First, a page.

I recently finished The Death of Mrs. Westaway by Ruth Ware for our book discussion group.  The book was very discuss-able for the group, with more likes than dislikes.  The main character is a Tarot reader in the story, and as someone who read cards myself, that piece interested me.  I felt that the cards could have been better used throughout the story.  Hal, (the protagonist) reads cards, and refers to herself as a “cold reader”.  This is basically a person who has memorized the cards, but is using the body language, verbal and non-verbal responses, as well as social media as a way to read her clients.  I found, in reading the interview questions in the back of the book, that the author had never had a Tarot reading, nor studied the cards.  All of her information came from books that she had used.  I have to say that piece left a bit of a bad taste in my mouth.

Another book I have going is Animal Farm : The Graphic Novel by George Orwell ; adapted and illustrated by Odyr.  It’s been many years since I originally read the book, so this is sort of a fun way to remember a title.  Recently, I have found several of the more “classic” novels in this form and have enjoyed them in a different way.

I just checked out an audio book – The Rosie Result by Graeme Simsion.  This is the third book in this series, and I am looking forward to it!

Bob

Earlier today I finished The Black Lung Captain, a steam-punk style fantasy adventure written by Chris Wooding.  This is the second title in the series Tales from the Ketty Jay, (which refers to the name of the airship on which much of the story takes place).  The plot revolves around the crew of the Ketty Jay joining the captain of another craft, (who suffers from the “Black Lung” disease), on an expedition to retrieve a mysterious artifact from a crashed airship in the savage wilds.  The downed airship turns out to be from the supernatural civilization that lives at the North Pole, cut off from the rest of the world by a band of violent electrical storms.  Plenty of air battles, gun fights, and other steam-punk style action ensues.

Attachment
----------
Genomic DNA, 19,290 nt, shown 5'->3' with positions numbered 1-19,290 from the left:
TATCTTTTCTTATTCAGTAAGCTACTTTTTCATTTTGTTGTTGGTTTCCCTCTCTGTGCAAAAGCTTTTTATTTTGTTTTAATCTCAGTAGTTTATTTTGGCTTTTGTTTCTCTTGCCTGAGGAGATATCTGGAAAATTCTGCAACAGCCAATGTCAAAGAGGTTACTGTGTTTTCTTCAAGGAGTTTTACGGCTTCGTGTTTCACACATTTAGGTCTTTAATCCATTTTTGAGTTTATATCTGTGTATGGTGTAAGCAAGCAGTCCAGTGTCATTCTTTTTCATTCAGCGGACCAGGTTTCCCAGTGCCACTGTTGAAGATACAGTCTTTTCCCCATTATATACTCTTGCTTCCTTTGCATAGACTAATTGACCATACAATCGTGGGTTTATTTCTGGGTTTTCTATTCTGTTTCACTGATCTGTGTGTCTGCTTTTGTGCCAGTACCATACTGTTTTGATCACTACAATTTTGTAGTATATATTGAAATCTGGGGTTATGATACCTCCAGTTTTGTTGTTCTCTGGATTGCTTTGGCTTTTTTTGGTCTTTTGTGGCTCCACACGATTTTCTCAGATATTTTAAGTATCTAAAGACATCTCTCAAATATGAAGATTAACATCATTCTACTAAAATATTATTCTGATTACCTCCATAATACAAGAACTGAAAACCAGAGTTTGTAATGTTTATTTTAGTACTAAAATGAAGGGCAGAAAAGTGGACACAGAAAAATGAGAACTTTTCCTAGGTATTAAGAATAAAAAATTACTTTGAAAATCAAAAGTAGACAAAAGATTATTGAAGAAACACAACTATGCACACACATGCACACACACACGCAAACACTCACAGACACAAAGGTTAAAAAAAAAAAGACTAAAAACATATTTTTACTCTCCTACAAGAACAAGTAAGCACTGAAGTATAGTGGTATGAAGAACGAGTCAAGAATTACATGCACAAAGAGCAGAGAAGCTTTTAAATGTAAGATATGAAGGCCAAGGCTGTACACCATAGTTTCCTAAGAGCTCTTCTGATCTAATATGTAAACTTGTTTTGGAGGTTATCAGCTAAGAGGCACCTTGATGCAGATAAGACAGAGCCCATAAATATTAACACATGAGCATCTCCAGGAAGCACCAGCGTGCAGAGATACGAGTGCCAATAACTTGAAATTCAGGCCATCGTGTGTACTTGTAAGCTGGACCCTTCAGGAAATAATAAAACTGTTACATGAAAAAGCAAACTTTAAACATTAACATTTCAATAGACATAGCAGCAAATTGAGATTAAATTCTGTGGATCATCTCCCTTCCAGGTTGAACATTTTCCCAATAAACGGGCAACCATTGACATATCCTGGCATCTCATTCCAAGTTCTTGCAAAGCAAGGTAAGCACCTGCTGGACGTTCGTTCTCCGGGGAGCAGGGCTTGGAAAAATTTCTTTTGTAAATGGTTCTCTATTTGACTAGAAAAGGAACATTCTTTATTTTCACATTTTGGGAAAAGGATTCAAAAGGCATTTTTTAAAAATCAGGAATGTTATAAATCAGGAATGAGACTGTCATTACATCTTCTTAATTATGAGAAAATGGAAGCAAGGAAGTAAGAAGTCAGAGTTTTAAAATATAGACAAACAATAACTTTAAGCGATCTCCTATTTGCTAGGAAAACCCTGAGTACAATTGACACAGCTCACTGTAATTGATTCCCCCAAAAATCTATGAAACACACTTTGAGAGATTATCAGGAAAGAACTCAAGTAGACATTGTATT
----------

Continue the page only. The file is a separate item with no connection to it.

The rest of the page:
Chris Wooding does an excellent job keeping the story moving, while allowing every member of the eight person crew to grow and develop over the course of the book.  The story is engaging and action-packed, with stakes that are both serious and easy to understand.  Readers will discover a fine mix of drama, comedy, tragedy, and romance, without any of those themes overwhelming the entire plot.  Fans of the science fiction TV shows Firefly and Independence would probably find this an enjoyable read.  The series starts with the previous title, Retribution Falls.  I would recommend reading that title first if you want to get the most out of this book, although it is not strictly necessary.

New Items ~ November 2019

FICTION

Before the devil fell by Neil Olson.  Equal parts engaging and creepy, this twisty tale examines how secrets and regret can continue to reverberate through generations.  Possibly too creepy for late-night reading.

The bone fire by S.D. Sykes.  Oswald de Lacy brings his family to a secluded island castle to escape the Black Death, but soon a murder within the household proves that even the strongest fortress isn’t free from terror in 14th century England.

A book of bones by John Connolly.  Charlie Parker’s pursuit of his nemesis peaks in this seamless, expansive, and chilling blend of police procedural and gothic horror tale.

Cantoras by Carolina De Robertis.  In the shadow of a violent dictatorship, five queer women find the courage and strength to live their truth.

Chilling effect by Valerie Valdes.  A hilarious, offbeat space opera that skewers everything from pop culture to video games and features an irresistible foul-mouthed captain and her motley crew.

Cilka’s journey by Heather Morris.  A 16 year old, who sleeps with a concentration camp commandant in order to survive, is sentenced to a Siberian prison camp where she cares for the ill.

The Dutch house by Ann Patchett.  The story of the indelible bond between two siblings, the house of their childhood, and a past that will not let them go.